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Ultrasound imaging of the scrotum provides pictures of the testicles and the surrounding tissues of a man or a boy. Ultrasound imaging of the scrotum is the primary imaging method used to evaluate disorders of the testicles.

 

The procedure

For most ultrasound exams, the patient is positioned lying face-up on an examination table that can be tilted or moved.

A clear water-based gel is applied to the area of the body being studied to help the transducer make secure contact with the body and eliminate air pockets between the transducer and the skin. The sonographer or radiologist then presses the transducer firmly against the skin and sweeps it over the area of interest.

This ultrasound examination is usually completed within 15 minutes.

 

Background Information

This study is typically used to:

  • determine whether a mass in the scrotum felt by the patient or doctor is cystic or solid.
  • diagnose results of trauma to the scrotal area.
  • diagnose causes of testicular pain or swelling such as inflammation or torsion.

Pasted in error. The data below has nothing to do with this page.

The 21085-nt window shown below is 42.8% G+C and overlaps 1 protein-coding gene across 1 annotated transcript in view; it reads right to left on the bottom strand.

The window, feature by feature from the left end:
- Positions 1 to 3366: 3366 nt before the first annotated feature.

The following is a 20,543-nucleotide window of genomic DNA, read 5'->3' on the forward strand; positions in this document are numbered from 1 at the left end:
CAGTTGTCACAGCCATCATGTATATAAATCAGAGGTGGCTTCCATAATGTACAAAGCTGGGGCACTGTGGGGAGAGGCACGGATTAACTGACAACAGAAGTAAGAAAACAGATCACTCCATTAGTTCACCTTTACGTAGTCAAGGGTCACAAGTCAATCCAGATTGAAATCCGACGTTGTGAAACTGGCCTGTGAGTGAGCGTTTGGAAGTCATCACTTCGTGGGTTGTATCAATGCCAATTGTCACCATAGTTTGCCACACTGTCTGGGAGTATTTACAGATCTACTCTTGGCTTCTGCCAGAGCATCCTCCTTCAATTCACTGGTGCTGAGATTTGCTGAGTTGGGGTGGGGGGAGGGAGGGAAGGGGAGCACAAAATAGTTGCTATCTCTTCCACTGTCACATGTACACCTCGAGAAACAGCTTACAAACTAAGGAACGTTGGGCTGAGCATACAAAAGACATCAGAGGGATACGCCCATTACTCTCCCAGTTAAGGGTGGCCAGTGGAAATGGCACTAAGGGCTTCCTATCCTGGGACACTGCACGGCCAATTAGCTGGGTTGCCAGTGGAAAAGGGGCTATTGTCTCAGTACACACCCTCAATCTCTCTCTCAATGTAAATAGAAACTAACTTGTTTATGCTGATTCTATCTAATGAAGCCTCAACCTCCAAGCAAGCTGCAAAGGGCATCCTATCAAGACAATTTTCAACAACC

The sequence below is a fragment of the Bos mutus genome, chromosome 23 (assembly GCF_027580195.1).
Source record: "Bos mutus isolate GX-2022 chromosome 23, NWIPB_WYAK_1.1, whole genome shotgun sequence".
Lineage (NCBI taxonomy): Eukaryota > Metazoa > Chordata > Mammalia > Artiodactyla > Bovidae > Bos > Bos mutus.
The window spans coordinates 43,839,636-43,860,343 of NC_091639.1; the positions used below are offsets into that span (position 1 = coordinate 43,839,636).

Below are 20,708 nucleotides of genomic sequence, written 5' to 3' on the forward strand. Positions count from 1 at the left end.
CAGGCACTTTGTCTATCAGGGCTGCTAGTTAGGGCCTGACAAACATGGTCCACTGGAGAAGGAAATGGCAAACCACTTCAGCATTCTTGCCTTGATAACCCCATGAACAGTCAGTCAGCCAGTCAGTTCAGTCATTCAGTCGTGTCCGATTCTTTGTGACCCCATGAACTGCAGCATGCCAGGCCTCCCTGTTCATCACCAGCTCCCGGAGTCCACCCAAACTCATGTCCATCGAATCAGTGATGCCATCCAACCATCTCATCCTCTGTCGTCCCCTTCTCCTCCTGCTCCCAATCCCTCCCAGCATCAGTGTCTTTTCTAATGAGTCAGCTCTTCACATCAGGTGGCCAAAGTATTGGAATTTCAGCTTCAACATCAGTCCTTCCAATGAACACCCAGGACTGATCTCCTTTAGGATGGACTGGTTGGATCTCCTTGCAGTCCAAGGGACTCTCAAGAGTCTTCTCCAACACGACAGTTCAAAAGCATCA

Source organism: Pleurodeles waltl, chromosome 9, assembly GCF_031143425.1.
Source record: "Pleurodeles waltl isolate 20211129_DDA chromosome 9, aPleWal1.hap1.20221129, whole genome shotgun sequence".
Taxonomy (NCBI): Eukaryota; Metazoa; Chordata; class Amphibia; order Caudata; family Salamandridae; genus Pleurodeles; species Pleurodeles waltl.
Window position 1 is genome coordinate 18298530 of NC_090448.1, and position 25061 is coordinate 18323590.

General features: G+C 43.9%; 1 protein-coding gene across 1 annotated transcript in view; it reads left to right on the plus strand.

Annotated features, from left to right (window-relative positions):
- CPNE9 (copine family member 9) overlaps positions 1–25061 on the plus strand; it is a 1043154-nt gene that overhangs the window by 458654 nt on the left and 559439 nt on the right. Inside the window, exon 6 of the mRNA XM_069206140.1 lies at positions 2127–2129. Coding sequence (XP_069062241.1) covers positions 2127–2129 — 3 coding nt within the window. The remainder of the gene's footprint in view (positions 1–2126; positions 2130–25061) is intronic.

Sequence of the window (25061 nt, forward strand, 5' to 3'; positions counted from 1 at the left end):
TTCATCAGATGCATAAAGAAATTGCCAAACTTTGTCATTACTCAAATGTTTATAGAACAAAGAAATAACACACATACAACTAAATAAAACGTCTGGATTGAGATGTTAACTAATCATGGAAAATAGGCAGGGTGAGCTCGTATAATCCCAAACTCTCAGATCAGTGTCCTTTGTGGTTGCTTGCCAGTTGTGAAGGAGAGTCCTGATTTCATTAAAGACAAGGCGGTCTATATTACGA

• evaluate the cause of infertility such as varicocele.
  • look for the location of undescended testis.

 

Ultrasound is also a valuable tool for evaluating the epididymis (a tube that collects sperm made by the testicles) and the prostate. A sudden onset of pain in the scrotum may be very serious. The most common cause of scrotal pain is epididymitis, an inflammation of the epididymis. It is treatable with antibiotics. If left untreated, this condition can lead to an abscess or loss of blood flow to the testicles.

Ultrasound can detect an absent or undescended testicle as well. In rare cases a testicle may fail to develop. More often, patients have an undescended testicle. It is estimated that approximately three percent of full-term baby boys have undescended testicles. It's important to diagnose an undescended testicle because it has a very high probability of developing cancer if left untreated.

Ultrasound can identify testicular torsion, the twisting of the spermatic cord that contains the vessels that supply blood to the scrotum. Caused by abnormally loose attachments of tissues that are formed during fetal development, torsion commonly appears during adolescence and is very painful. Torsion requires immediate surgery to avoid permanent damage to the testes.

Ultrasound also can be used to locate and evaluate masses (lumps or tumors) in the scrotum. The majority of scrotal masses are located outside of the testes. Most masses found outside the testicles are benign or non-cancerous; most inside the testicles are malignant or cancerous. Collections of fluid and abnormalities of the blood vessels may appear as masses and can be assessed by ultrasound.

 

What are the limitations of Scrotal Ultrasound Imaging?

Ultrasound of the scrotum does not always permit distinction between benign and malignant conditions.